Older Messages (list of messages) - and add them here

It is likely that 99% of the time you will be displaying messages in your app most recent first. So structure your data to what you do 99% of the time. Not someone wanting to go back in time.

Then you can have a “show more” button at the bottom of the list, which may have a slight delay, but then people are probably aware that older stuff takes time.

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yeah I thought that was funny too when I saw it, but to cut the template dev’s some slack, they are based in Europe and I figure English isn’t their primary language.

Thank you for the naming convention info and tip! I’ll keep that in mind.

Thanks for your input! You put into words my suspicion.

Thank you for your input on how to make the “list of messages” approach scalable. What do you think about the idea of not even using lists, and just assigning each a message a unique group id and an “output all messages with group id, sort by most recent” approach. Does that seem less efficient to you?
(Also if you happen to have a youtube channel about bubble, send me the link and I will subscribe)

I suggest thinking about what kind of sorting/filtering you plan, and then making sure you understand how that functionality will work on a large set of messages.

With a list field, my understanding is that if you want to filter it, that is happening client side, meaning Bubble is downloading lots of records (in the background) to the browser and then filtering it there to find enough results to fill your repeating group. In that situation I would worry about discussions where thousands of messages are being downloaded to a user’s phone, which would be a slow and laggy experience.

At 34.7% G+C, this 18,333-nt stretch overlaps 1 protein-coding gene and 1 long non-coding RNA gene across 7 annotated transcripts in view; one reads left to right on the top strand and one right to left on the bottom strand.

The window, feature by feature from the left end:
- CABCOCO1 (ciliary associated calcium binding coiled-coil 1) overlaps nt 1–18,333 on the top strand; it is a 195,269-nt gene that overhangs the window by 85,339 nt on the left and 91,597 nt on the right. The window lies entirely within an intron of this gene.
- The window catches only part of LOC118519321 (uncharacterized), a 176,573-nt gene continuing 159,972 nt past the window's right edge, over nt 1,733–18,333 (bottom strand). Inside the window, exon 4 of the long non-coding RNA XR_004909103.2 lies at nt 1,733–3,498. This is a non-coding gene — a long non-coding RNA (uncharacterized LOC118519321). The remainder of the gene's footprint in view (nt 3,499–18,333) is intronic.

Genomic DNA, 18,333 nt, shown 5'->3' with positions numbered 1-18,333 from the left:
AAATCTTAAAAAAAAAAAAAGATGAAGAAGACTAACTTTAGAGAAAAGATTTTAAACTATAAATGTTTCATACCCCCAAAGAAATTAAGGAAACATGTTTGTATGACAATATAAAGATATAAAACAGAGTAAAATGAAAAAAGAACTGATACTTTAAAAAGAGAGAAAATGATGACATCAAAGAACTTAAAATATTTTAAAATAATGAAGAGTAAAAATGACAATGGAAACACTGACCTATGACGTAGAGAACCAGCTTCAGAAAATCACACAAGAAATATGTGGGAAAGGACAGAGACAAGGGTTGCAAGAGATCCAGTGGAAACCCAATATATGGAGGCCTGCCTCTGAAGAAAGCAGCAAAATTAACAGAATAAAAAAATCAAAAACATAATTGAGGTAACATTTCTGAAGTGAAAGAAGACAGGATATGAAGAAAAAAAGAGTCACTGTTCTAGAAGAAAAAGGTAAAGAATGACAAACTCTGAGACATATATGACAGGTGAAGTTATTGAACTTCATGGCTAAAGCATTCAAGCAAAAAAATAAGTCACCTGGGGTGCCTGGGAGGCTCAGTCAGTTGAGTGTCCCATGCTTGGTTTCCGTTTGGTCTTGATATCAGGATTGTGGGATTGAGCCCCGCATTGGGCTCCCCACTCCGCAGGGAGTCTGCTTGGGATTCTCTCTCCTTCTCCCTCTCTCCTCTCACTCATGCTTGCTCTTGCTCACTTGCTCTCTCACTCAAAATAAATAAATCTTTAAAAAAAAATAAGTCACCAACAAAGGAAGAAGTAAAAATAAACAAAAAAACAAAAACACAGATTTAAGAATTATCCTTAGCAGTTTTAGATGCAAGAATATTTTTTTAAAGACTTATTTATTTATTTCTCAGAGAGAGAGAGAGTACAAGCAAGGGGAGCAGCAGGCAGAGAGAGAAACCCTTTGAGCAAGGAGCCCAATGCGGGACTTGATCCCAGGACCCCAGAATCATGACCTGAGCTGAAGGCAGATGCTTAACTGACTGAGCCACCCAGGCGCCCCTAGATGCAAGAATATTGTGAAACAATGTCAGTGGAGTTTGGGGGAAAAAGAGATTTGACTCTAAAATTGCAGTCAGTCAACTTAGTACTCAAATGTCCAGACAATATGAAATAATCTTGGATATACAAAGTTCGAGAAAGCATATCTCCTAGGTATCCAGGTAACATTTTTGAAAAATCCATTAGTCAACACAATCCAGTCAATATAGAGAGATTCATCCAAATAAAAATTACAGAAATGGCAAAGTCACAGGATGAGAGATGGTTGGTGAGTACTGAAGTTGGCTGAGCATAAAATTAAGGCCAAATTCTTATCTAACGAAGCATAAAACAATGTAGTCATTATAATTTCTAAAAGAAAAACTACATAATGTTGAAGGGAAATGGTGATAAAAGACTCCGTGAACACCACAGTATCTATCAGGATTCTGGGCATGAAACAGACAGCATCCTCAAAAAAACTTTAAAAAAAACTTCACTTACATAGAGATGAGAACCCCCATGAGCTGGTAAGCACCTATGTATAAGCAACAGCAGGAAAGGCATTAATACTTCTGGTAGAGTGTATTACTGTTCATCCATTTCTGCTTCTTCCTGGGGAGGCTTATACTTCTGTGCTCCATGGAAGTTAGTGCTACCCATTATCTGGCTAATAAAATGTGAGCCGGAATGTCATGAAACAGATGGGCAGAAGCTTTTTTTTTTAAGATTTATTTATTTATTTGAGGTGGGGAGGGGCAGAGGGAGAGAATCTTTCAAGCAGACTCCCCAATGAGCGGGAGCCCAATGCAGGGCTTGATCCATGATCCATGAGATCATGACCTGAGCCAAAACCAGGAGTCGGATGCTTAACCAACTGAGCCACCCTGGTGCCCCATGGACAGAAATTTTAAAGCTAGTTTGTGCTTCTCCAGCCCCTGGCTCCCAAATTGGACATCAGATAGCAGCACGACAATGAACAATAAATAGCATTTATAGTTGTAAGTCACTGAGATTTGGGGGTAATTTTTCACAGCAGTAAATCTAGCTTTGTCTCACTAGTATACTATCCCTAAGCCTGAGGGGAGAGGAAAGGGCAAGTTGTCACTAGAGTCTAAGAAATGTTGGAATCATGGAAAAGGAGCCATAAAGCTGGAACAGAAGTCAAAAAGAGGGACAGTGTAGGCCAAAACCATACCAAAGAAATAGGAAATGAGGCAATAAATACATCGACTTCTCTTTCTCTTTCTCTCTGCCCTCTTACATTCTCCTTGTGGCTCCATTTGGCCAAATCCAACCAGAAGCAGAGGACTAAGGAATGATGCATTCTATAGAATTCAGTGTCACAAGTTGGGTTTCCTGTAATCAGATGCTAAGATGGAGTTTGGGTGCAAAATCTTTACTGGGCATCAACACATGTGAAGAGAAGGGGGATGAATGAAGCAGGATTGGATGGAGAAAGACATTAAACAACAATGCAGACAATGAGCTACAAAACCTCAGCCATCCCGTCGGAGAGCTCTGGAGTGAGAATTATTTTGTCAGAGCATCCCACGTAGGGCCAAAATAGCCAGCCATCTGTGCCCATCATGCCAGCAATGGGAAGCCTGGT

If you linked the other way (each message is connected to a discussion, a many-to-one relationship), the filtering can happen server side via a regular “do a search for” (very fast) and it will only send to the browser the results.

(PS: If you haven’t yet read this book for info on how Bubble works behind the scenes, I highly recommend it: The Ultimate Guide to Bubble Performance - the new edition is out (now 210 pages!))

Thank you for this info! Very very helpful, and I just purchased that book!

But you will be searching the WHOLE database each time. Which will just get slower and slower.

Not saying it is a bad idea (it is what I would do) but there are alternatives using controlled lists.

Yes, but I wonder where that line is in terms of when we’d see any identifiable slowdown from a purely sever side search. From what I’ve read, pure server-side searches are very fast/scalable, given server power, indexing, and other stuff databases do to handle huge amounts of data. But if it’s a client side search, different story as we know… it will start bogging down noticeably with small data sets.

If a list wasn’t too long and the user will be searching/sorting it – there’s a good argument to be made to go ahead and let Bubble download all the entries to the browser and then filter client side from there. It will be snappier. But if it’s a very long list, then I think it will be problematic for the reasons discussed.

Yeah, it is not simple. I do think that Bubble should implement “views” so that you can bring back subsets of data in lists to work on.